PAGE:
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Wednesday, Aug. 24, 2005
Some boys don't make it to men
By KAORI SHOJI
Mae West once said: "Men are little boys," which, when you come to think about it, is the definitive male characterization in (Western) cinema. From Charlie Chaplin to James Stewart to Woody Allen to Brad Pitt, it seems like all their leading ladies have, at some point, commented in varying degrees of frustration as well as affection, on just how little-boyish they are. Agreed, men are little boys. So what else is new?
A wry French love story called "Clara et Moi" retells the tale, in such a way that the scales drop anew from collective female eyes. Directed by Arnaud Viard, "Clara et Moi" (titled "Metro de Koishite" in Japan) lays bare the mental/spiritual age gap between men and women while discussing the very modern difficulty of making love last beyond the first passionate few months.
Back when Mae West was making movies, screen couples stayed together for as long as five years and it usually took about three dates before the first kiss. Now, of course, instant gratification is followed by instant matrimony or instant relationship-destruction, whichever comes first, and though I'm not saying it's always the guy's fault, it does seem like the male attention span and what my girlfriends call P.T.C. (Power to Commit) have sadly diminished.
"Clara et Moi" highlights both symptoms with taste and insight, and believe me, the screening room (where girls in the audience outnumbered the guys by 9:1) erupted more than once in sardonic chuckles and much vigorous head-nodding. Oh, it all rang so true. And don't be fooled by the title: The "Moi" in "Clara et Moi" should be capitalized and bolded for all the importance he (i.e. the male lead) gives it. Hah!
In the beginning, however, this "moi" -- a Parisian comedian by the name of Antoine (Julien Boisselier) -- is sort of cute. Tall and muscular with the kind, open face of a puppy, Antoine is surrounded by friends and not surprisingly has a few secret lady admirers. But Antoine is inclined to whine because at age 32 he can't find the love of his life. He even visits a psychiatrist for advice (the way he states his case, it's almost as if he expects the doctor to wrap him in a blanket and offer hot chocolate) but the doc politely charges him 50 euros and shows him the door.
And then one day it's as if an angel drops from the sky and lands in the metro just when Antoine's riding it. The moment he sets eyes on Clara (Julie Gayet), Antoine is transfixed (as will the audience be) and he goes through this cute routine of writing down "will you have a drink with me?" in his notebook and giving her three choices for replies, which is a strategy copped from Bruce Willis in "The Story of Us," but never mind: The point is, Antoine is at his most endearing and cuddly, and, sure enough, Clara gives him her number before getting off. Their first date is embarrassingly sweet, even featuring one unbearable moment in which the pair break into song as if in a musical. Antoine can't believe his good fortune: Here at last is the woman of his dreams and to cap it off she's wearing a slinky halter top and no bra.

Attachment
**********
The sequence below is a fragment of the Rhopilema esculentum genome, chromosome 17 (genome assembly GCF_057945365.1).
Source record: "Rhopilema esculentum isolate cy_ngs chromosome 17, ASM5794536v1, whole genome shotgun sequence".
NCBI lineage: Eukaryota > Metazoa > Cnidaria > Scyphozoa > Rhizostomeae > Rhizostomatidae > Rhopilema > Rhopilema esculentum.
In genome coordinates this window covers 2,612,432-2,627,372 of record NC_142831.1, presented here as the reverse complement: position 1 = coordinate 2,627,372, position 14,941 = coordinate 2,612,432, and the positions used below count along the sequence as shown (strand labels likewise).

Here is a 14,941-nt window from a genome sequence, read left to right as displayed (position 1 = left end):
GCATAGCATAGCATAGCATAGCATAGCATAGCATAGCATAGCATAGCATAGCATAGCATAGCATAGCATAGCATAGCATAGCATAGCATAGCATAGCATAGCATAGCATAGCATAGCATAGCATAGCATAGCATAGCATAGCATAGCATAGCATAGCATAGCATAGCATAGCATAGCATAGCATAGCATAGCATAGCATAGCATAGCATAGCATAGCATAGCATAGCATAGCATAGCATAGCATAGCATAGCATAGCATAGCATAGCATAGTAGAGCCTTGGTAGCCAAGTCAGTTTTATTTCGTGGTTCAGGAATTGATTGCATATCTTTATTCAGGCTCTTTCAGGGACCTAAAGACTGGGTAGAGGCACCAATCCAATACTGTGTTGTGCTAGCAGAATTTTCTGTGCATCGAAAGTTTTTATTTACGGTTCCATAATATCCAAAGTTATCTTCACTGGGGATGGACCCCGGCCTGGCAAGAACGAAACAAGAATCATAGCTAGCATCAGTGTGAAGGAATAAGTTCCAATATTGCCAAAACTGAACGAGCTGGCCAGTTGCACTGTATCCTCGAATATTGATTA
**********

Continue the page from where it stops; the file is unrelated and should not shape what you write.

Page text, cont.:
The first couple of weeks pass by in a delirium of passion and romantic dinners and then, of course, the pair begin to experience the inevitable little bumps. He doesn't like it that the fiction of choice of Clara (an aspiring novelist who makes her living as a bar hostess on the TGV, the French equivalent of the Shinkansen) leans toward the sugary and sentimental, and he also seethes with jealousy when she moonlights for a prerecorded phone-sex service ("But I need the money" she tells him. "Why? I'm paying for all our dinners!" he rages). Clara on the other hand, hides whatever disappointments she may feel about how he pouts like a 9 year old, or how he's still holding a grudge against his father for not giving full support when Antoine decided to become a comedian. Clara is an angelic listener, remaining cheerful, positive and (most importantly) beautiful throughout -- until one day they both take AIDS tests in preparation for marriage and she comes out positive.
The events that follow highlight Antoine for what he is: an egotistical knucklehead sorely lacking in sympathy skills. When Clara tries to tell him how sad and depressed she's been he cuts her short and enthuses about a part he got in a play starring Fanny Ardant. They argue, he stops calling, and Clara disappears from his life. When, finally, he gets up the courage to go and visit her it has been more than a year since their first meeting. What did he think, that she was going to be there waiting for him?
"Clara et Moi" may not be a masterpiece but it sure sets off discussions about gender, love, and relationships. Speaking of which, if this is a correct sampling of couple-dom in the City of Love that is Paris, then we, in this intensely unromantic archipelago governed by excessive work ethics, may as well roll over and give up. There's just no hope for us.